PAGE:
Collage, embroidery and calligraphy. Language learning, psychology textbooks and hazard tape. These are just some of the media evoked in a series of artworks that will wrap 30 Vancouver buses this year.
“We are always thinking about ways to bring art outside of the gallery,” says Kimberley Phillips, curator of the Contemporary Art Gallery, of the year-long project. “This seemed like a great exercise to design something for the broadest possible publics we might encounter in Vancouver.”
In total, five artists have created artworks that will cover the TransLink buses. Diyan Achjadi, whose artwork is already on the road, has reconfigured historical illustrations of Indonesia. The colours in Anishinaabe artist Rolande Souliere’s design symbolize the four directions of the earth, while the shapes conjure hazard tape. Erdem Taşdelen’s motif draws upon graphs from a Vancouver Public Library psychology textbook. Patrick Cruz’s pictographic imagery “partially derives from a pre-colonial Philippine language which was suppressed by the Spanish during the centuries of their occupation,” says a release. And Anna Torma’s blown-up embroidery and textile piece addresses Hungarian folklore and her children’s drawings.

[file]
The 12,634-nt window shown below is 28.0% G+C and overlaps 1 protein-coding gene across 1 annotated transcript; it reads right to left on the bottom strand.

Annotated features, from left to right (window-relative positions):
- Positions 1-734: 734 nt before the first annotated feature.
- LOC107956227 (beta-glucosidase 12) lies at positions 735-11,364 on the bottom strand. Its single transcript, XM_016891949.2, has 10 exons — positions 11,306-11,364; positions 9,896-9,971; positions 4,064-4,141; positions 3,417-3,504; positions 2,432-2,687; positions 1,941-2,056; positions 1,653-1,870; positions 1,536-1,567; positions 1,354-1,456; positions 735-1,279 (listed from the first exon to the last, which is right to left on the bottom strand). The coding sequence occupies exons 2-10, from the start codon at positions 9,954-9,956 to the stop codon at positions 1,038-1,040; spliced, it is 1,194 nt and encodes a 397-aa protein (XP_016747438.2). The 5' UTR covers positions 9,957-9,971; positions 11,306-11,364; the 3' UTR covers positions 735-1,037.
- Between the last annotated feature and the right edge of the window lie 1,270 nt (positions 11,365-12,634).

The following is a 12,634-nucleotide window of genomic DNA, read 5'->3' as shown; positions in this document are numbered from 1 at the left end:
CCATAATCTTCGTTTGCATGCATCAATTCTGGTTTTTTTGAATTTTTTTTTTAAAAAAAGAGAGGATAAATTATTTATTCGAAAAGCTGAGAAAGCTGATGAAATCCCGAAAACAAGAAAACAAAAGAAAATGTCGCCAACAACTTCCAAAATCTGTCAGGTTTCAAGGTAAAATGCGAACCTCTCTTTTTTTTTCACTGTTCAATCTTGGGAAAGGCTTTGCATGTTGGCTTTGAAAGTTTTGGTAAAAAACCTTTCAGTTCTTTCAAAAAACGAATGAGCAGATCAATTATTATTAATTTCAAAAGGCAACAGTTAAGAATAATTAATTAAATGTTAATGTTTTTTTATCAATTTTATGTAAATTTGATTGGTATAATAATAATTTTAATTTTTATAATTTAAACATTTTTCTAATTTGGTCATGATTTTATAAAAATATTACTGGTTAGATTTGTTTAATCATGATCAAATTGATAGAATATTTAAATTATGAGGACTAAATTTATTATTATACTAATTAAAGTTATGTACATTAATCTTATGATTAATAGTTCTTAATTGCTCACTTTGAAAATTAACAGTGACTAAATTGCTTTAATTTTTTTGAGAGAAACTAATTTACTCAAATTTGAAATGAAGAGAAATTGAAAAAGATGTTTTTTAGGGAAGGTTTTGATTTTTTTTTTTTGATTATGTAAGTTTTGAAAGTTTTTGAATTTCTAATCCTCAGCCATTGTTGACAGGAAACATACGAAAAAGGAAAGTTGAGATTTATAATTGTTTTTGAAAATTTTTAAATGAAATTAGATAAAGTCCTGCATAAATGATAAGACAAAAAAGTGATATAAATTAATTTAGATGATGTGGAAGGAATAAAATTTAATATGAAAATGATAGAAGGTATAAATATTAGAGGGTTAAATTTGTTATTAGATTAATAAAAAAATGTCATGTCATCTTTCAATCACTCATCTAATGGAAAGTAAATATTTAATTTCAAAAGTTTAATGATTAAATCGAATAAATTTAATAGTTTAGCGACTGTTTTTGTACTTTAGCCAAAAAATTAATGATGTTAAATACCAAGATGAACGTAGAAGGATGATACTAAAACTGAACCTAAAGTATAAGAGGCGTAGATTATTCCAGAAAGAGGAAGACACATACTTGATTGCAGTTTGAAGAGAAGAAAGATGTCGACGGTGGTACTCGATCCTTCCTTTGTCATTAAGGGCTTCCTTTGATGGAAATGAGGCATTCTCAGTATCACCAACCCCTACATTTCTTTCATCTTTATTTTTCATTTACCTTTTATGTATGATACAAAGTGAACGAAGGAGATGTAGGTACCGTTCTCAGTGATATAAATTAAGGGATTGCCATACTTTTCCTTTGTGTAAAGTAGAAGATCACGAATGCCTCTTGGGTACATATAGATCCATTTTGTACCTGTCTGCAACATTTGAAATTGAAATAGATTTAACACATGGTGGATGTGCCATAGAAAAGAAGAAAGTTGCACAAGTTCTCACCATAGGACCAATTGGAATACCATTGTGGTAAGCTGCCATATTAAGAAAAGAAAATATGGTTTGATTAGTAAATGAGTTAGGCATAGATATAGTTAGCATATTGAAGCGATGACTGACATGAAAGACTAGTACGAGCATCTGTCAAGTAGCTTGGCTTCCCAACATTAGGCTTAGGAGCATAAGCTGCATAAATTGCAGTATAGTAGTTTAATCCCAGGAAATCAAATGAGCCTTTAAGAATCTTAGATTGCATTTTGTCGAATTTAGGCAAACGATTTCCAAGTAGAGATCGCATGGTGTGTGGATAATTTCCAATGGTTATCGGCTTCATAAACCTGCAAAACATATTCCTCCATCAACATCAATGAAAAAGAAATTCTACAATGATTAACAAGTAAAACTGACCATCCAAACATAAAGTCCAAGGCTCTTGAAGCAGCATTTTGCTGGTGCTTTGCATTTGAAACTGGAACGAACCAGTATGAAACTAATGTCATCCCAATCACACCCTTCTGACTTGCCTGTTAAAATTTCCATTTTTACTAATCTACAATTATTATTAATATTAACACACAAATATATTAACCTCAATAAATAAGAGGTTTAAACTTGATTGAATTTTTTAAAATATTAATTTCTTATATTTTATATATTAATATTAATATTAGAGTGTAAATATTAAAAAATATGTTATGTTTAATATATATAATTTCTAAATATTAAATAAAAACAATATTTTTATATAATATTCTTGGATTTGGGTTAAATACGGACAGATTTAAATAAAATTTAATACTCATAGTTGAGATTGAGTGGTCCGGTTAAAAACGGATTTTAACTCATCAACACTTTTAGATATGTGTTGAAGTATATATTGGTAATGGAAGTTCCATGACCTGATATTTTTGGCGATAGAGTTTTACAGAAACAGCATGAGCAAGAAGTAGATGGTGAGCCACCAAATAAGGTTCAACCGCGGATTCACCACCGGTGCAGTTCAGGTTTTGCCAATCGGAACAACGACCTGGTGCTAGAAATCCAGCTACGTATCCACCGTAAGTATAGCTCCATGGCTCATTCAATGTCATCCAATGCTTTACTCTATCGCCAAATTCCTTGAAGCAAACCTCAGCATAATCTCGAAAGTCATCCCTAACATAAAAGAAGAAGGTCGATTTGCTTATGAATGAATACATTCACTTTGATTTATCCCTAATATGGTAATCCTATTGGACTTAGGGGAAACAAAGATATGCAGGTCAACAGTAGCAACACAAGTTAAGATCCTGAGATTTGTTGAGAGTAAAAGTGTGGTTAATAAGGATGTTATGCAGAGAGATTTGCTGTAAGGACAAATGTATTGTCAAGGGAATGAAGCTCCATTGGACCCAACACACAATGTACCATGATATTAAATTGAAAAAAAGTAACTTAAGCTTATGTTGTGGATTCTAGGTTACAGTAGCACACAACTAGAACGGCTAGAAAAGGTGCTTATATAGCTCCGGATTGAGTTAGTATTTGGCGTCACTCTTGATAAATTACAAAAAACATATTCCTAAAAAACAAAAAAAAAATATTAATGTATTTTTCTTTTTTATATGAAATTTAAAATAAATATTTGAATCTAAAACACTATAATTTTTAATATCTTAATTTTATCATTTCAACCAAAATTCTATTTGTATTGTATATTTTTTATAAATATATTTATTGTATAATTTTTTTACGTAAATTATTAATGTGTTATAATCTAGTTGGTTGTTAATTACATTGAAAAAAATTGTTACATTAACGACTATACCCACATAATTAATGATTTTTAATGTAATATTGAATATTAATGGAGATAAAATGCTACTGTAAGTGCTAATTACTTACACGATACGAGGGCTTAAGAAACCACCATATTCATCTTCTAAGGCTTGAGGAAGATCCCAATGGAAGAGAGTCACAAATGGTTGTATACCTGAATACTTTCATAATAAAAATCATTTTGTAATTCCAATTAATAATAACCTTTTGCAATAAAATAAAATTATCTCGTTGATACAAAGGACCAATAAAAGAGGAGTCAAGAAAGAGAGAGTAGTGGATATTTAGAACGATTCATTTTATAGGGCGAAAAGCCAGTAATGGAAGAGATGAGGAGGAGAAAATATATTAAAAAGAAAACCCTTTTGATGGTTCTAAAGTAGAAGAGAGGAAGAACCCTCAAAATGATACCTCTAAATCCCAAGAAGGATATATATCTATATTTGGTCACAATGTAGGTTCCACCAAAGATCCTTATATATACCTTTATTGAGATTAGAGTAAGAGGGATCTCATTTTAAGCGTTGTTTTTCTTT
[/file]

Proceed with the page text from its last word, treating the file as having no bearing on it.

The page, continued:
“I was thinking about the word commute, and its etymological origins are to transform or to change,” says Phillips. “And I was also thinking of a number of different artists who are attentive to the ways that visual languages transform across time and space.”
The project is appropriately called “How far do you travel?” TransLink already has other public art projects in place at its Skytrain stations, but this is the first major project in some time on its buses. By March 2019, all 30 buses should be on the streets of Vancouver. Inside each bus will be artist quotes and texts related to their project. There will be artist talks, special events and artmaking sessions on the buses as well.
“I think Patrick Cruz will do a freestyle DJ session on the bus,” says Phillips. “And for the first program, Diyan Achjadi and I will be in conversation aboard a moving bus.”
Some of the artists involved in “How far do you travel?” are quite experienced in public art. For instance, Rolande Souliere has permanent public artworks installed in Winnipeg and Toronto, and will be doing some more temporary ones at the CAG in 2019. But other artists, like Anna Torma, usually work at smaller scales, exhibiting only indoors.
“I was thinking about people encountering these images who have possibly no contact with contemporary art, and how we might facilitate entry points into a range of practices,” says Phillips. “But I tried to keep it anchored in artists whose own practices are very much concerned about the commuting of imagery across distances.”